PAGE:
Wolverhampton Wanderers have only sporadically enjoyed European football since their golden era in the 1950s, but a controversial connection with Portuguese super-agent Jorge Mendes has made them a force to be reckoned with again.
The club’s three league triumphs are immortalised in statues to Wolves legend Billy Wright and manager Stan Cullis at either end of the club’s Molineux stadium.
The side they led came to be heralded “champions of the world” by the English press for winning a serious of glamour friendlies that ultimately led to the creation of the European Cup.
Sixty years on, Wolves could be back in the Champions League next season via a top-four finish in the Premier League – potentially fifth should Manchester City’s two-year European football ban stand – or by winning the Europa League.
Nuno Espirito Santo’s men host Espanyol in the first leg of their Europa League last-32 tie on Thursday and sit just five points off the Champions League places in the Premier League.
Just six years ago Wolves were a sleeping giant, rooted in England’s third tier, but a takeover by Chinese conglomerate Fosun in 2016 and their close links to Mendes have transformed the fortunes of the club.
The appointment of Nuno as coach and a steady drip feed of some of Mendes’ star-studded client list saw Wolves promoted in the Portuguese manager’s first season in charge and finish seventh in their first campaign back in the Premier League.
“For a lot of fans of my generation you feel like you are watching your game of Football Manager come to life,” David Evans of the Wolves Fancast told AFP.
Portuguese internationals Rui Patricio, Ruben Neves and Joao Moutinho, former Atletico Madrid and Benfica striker Raul Jimenez and Nuno himself are among the Mendes clients to become modern-day giants at Molineux.
“After many conversations, he convinced me that taking charge of the Wolves would be the right step for me. The project was very challenging and was presented in a very enthusiastic way,” Nuno told ESPN Brazil.
“He is my friend and a person I admire a lot. He is the best agent in the world.”
Wolves’ success has not been without its critics. Leeds United owner Andrea Radrizzani branded the relationship between Fosun and Mendes “not legal and fair” in 2018.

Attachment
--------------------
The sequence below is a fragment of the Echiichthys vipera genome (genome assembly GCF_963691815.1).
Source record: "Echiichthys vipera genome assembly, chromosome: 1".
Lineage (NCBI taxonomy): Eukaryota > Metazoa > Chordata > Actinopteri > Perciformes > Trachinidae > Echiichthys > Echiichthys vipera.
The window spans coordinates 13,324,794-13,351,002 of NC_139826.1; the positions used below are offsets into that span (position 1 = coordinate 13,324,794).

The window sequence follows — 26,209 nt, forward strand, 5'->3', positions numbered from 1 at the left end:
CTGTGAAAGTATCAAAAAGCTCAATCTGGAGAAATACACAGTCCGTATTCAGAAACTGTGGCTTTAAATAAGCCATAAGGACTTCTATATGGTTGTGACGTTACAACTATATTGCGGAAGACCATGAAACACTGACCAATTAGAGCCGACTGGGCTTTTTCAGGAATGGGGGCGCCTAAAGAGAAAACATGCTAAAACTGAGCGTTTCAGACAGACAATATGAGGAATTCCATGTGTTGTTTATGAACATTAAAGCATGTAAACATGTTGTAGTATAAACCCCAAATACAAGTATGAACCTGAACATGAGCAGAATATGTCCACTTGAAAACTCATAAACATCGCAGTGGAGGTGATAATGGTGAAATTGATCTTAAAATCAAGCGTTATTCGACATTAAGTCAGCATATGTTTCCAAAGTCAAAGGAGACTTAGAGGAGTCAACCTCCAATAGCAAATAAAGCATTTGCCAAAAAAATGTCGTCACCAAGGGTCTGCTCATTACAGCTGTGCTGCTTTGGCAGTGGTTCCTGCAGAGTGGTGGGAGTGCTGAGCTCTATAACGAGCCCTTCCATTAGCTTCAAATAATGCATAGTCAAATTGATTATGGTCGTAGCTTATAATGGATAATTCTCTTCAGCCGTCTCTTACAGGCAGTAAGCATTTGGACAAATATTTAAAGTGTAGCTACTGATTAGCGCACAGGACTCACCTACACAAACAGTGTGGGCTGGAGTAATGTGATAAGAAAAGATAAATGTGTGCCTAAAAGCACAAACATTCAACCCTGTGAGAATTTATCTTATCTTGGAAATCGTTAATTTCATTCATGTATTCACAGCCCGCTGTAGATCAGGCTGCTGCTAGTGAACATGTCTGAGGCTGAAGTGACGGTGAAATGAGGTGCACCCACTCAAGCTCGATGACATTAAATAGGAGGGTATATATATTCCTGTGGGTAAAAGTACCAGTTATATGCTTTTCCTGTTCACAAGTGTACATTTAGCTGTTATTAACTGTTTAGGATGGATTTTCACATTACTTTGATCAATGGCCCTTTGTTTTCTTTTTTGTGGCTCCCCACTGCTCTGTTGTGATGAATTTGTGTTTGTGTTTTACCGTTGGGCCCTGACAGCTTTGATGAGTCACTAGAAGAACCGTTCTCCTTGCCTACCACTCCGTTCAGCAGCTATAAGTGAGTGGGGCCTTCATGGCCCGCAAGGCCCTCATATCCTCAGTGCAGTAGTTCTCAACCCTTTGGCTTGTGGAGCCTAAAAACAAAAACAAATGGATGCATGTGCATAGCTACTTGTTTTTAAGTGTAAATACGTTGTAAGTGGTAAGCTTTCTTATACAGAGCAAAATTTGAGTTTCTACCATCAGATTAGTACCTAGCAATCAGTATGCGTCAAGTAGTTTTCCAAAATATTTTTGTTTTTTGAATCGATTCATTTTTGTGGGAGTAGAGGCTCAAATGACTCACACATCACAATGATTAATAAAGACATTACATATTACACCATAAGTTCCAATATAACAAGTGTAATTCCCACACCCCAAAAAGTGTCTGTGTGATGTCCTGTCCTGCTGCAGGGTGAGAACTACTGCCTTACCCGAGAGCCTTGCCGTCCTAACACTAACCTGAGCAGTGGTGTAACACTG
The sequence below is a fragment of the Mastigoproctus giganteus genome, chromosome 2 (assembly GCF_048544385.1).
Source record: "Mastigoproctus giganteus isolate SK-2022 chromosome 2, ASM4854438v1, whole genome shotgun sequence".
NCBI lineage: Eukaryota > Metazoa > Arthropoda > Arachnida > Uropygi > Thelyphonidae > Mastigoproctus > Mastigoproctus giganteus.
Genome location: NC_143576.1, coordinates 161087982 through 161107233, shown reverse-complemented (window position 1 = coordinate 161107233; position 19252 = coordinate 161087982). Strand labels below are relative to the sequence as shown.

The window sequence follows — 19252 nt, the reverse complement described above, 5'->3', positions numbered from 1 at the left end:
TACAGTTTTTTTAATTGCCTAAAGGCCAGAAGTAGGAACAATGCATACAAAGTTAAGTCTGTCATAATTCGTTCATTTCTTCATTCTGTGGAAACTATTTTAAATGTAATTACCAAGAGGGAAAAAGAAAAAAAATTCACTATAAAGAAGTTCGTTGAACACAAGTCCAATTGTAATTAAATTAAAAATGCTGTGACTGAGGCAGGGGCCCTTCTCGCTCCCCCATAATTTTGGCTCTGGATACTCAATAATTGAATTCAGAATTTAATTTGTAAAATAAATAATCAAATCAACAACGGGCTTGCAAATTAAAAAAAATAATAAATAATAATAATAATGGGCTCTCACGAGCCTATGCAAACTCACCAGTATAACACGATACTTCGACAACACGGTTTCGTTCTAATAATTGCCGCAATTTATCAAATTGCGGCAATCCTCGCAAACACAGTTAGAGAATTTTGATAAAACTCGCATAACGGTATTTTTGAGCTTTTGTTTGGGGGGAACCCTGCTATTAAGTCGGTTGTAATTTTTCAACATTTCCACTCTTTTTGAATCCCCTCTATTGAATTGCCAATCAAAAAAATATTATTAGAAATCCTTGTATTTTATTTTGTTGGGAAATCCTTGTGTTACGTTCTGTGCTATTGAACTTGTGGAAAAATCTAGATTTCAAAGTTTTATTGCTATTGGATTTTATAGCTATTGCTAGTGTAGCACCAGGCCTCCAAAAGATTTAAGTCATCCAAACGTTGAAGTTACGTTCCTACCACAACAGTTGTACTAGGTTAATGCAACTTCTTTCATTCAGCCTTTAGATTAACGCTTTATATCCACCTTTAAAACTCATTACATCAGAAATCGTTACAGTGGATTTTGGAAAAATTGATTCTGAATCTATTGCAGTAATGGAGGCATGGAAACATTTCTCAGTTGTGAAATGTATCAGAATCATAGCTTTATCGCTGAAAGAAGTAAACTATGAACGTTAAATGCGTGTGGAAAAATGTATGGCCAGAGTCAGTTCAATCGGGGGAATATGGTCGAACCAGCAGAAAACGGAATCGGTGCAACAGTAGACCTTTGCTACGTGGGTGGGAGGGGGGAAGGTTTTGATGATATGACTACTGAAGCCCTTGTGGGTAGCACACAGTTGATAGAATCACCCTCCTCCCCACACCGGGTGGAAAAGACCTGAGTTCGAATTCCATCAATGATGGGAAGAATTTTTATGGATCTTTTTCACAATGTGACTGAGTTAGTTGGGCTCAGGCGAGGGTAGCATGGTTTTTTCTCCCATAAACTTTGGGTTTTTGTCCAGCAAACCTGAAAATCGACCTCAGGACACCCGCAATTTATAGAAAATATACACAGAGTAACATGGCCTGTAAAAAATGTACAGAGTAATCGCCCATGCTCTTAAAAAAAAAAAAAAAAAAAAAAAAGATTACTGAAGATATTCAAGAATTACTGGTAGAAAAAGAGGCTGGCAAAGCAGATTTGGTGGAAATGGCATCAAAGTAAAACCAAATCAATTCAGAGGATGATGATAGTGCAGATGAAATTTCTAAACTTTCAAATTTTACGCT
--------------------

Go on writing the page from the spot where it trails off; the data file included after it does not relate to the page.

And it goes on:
However, investigations from both the English Football League and Premier League concluded that as Mendes holds no official role at the club, no rules are being breached.
Wolves’ reliance on the Mendes production line shows no sign of slowing down. The signing of Daniel Podence from Olympiakos in January took the total number of Portuguese players in Nuno’s first-team squad to eight.
Earlier this month, sporting director Kevin Thelwell – the man credited for shrewd signings not connected to Mendes such as club captain Conor Coady and Belgium international Leander Dendoncker – left the club to become head of sport at New York Red Bulls.
Correspondence that came to light in the Football Leaks disclosures showed the pivotal role played by Mendes. One email from Wolves executive chairman Jeff Shi to Mendes’s Gestifute agency said: “You always know the reason for the investment of Wolves is mainly because of our bet and trust on Jorge.”
Premier League clubs spent more than £260 million ($336 million) alone on agents’ fees in the 2018/19 season, accelerating calls for a crackdown on that money flooding out of the game.
However, for fans who have lived through the hard times, hooking up with Mendes is a price well worth playing to chase the Champions League dream.
“Ninety-five percent of the players we have had from him have been fantastic successes, so we can’t argue with that,” said Evans.
“If you’ve got the option of tapping into the little black book of Jorge Mendes and his stockpile, why wouldn’t you do that?
“I’m sure other teams in the Premier League, if they had the option to utilise a relationship with someone like Mendes, they would.”